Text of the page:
The United Nations Security Council statement on Syria on Wednesday marks a turning point. The unanimity of opinion over the year-long crisis in Syria is appearing for the first time; why and how this happened needs to be understood.

Russia finds itself in the driving seat in crafting the future of a key Middle East nation. This is unprecedented and it impacts the alchemy of ties between the presidency of Vladimir Putin and the West. Indeed, the Arab Spring won’t be the same again.

But first, Wednesday’s statement itself. It “declassified” the initial six-point proposal submitted to the Syrian authorities by the joint special envoy for the United Nations and the League of Arab States, Kofi Annan. The endorsement by the permanent five of the UN Security Council - the United States, Russia, France, United Kingdom and China - implies that the Syrian government is expected to work with Annan.

The six-point proposal demands:

The Syrian government designate an “empowered interlocutor” for Annan to work with.

The cessation of all violence, including an immediate end to all troop movements and security operations and a pullback from population centres, with a UN supervision mechanism to oversee a “sustained cessation of armed violence in all its forms by all parties”.

The creation of a mechanism for coordinating the rendering of humanitarian relief assistance.

The expedition of the release of political prisoners.

International media coverage of the Syrian situation.

A legal guarantee for peaceful political activities.

In sum, Syria should undertake its political reforms openly and transparently in peaceful conditions with monitoring by the Security Council, which “will consider further steps as appropriate”. The statement begins with an affirmation of the Security Council’s “strong commitment” to Syria’s sovereignty, independence, unity and territorial integrity.

The Syrian situation is the stuff of much polemics today. Unsurprisingly, it is tempting to misinterpret that Russia and China “blinked” after earlier balking at backing resolutions against Damascus. The point is, Moscow has been calibrating its diplomatic position on Syria since the Russian presidential election in early March that will result in Vladimir Putin resuming the presidency on May 7.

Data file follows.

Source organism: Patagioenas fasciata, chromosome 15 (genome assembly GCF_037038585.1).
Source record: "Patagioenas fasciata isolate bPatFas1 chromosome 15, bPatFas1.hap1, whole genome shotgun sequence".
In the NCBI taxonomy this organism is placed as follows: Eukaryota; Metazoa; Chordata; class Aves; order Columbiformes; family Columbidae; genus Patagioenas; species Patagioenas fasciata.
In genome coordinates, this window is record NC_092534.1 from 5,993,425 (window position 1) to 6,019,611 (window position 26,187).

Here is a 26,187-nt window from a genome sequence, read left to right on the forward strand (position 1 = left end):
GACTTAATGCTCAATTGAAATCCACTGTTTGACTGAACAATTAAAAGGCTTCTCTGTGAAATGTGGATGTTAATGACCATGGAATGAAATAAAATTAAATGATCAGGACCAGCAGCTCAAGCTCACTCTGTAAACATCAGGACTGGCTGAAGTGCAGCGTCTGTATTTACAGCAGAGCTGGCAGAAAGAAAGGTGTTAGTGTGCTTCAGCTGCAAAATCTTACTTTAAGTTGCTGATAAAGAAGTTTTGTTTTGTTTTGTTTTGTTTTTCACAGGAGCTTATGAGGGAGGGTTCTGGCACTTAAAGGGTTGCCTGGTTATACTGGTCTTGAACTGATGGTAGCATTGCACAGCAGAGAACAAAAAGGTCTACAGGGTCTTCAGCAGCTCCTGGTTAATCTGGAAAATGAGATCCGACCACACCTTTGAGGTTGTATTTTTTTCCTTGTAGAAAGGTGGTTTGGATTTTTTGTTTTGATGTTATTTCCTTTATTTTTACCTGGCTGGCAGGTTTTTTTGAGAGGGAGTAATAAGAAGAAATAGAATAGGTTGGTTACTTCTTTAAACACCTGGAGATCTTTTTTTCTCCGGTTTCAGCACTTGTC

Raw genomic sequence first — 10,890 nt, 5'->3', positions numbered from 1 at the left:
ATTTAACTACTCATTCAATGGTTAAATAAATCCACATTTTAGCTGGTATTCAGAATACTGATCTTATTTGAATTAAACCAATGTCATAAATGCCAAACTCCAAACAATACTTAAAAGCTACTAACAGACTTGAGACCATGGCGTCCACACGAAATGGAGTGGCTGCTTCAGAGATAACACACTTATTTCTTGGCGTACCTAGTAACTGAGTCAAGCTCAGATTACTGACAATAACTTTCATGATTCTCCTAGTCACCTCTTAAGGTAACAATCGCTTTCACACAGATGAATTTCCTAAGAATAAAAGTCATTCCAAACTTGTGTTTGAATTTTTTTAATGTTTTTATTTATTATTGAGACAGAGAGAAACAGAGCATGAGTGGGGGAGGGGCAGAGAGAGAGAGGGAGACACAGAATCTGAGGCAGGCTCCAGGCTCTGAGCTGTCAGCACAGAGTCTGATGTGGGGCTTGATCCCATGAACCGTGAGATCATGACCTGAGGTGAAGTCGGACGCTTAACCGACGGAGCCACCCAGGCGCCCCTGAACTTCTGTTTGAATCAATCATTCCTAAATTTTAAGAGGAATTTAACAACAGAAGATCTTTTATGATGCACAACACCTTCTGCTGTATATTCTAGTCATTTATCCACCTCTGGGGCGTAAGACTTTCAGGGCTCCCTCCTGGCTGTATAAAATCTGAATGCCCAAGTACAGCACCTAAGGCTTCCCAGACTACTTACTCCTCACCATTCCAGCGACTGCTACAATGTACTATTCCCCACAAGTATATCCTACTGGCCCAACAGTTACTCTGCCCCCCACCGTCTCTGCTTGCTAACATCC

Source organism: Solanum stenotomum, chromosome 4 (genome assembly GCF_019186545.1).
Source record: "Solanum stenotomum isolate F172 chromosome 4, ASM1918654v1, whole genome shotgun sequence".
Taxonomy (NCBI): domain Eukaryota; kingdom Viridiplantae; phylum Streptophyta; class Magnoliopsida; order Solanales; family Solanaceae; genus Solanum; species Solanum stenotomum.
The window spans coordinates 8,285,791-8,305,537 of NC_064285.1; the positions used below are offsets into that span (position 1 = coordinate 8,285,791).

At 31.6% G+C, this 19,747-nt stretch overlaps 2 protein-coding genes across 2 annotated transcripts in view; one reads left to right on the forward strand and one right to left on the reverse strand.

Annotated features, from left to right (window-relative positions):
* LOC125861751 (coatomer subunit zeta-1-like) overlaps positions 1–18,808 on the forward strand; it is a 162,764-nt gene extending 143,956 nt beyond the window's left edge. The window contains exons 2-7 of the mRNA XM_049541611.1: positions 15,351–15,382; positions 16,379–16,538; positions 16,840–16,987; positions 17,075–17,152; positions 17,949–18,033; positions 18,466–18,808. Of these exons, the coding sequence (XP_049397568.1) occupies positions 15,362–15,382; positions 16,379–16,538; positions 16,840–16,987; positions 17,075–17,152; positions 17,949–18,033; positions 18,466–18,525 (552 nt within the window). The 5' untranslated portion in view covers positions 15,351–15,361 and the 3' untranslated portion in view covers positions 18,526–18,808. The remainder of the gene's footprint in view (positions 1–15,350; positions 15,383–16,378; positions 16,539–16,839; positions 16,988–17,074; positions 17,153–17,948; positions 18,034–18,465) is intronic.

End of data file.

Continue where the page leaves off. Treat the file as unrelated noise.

Behind the cloud cover of rhetoric, Moscow has been probing how to steer Syria in a direction, broadly speaking, of a Yemen-like transition, while safeguarding its interests.

By March 2, Putin already began tempering Russia’s support for Syrian President Bashar al-Assad. In an interview with editors of six leading Western newspapers, Putin said:

    We don’t have a special relationship with Syria. We only have interests in seeing the conflict being resolved. It is up to the Syrians to decide who should run their country.

    In order to solve this problem, you cannot stand on one side of an armed conflict or on the side of one of the warring parties, sorry for the tautology. We need to look at the interests of both, get them to sit down, get them to ceasefire.

Suffice to say, on the eve of the UN Security Council statement, Foreign Minister Sergey Lavrov was willing to be drawn into a media discussion over Assad’s political future. He said without diplomatic niceties, “Nobody invited him to Moscow. It’s up to Assad to decide. He won’t make the decision because someone from Russia asked him to.”

But then, Lavrov also pondered why Western and Arab politicians who pressed for Assad’s resignation shouldn’t first “answer the question of how it all would look and who would streamline the [power transition] process. Taking into account the great discord among the Syrian opposition forces, there is no clear answer to that question yet.”

Clearly, Russian diplomacy is taking advantage of a “co-relation of forces”. One, Moscow forged a close coordination with Beijing so that it didn’t face diplomatic isolation. Two, as time passed, it became clear that the United States was not seeking Western military intervention in Syria.

Three, fissures began appearing among and betwixt the Western powers and their Arab allies. Four, the Arab League once again badly exposed itself as a regional organization, thanks to the obduracy of Saudi Arabia and Qatar.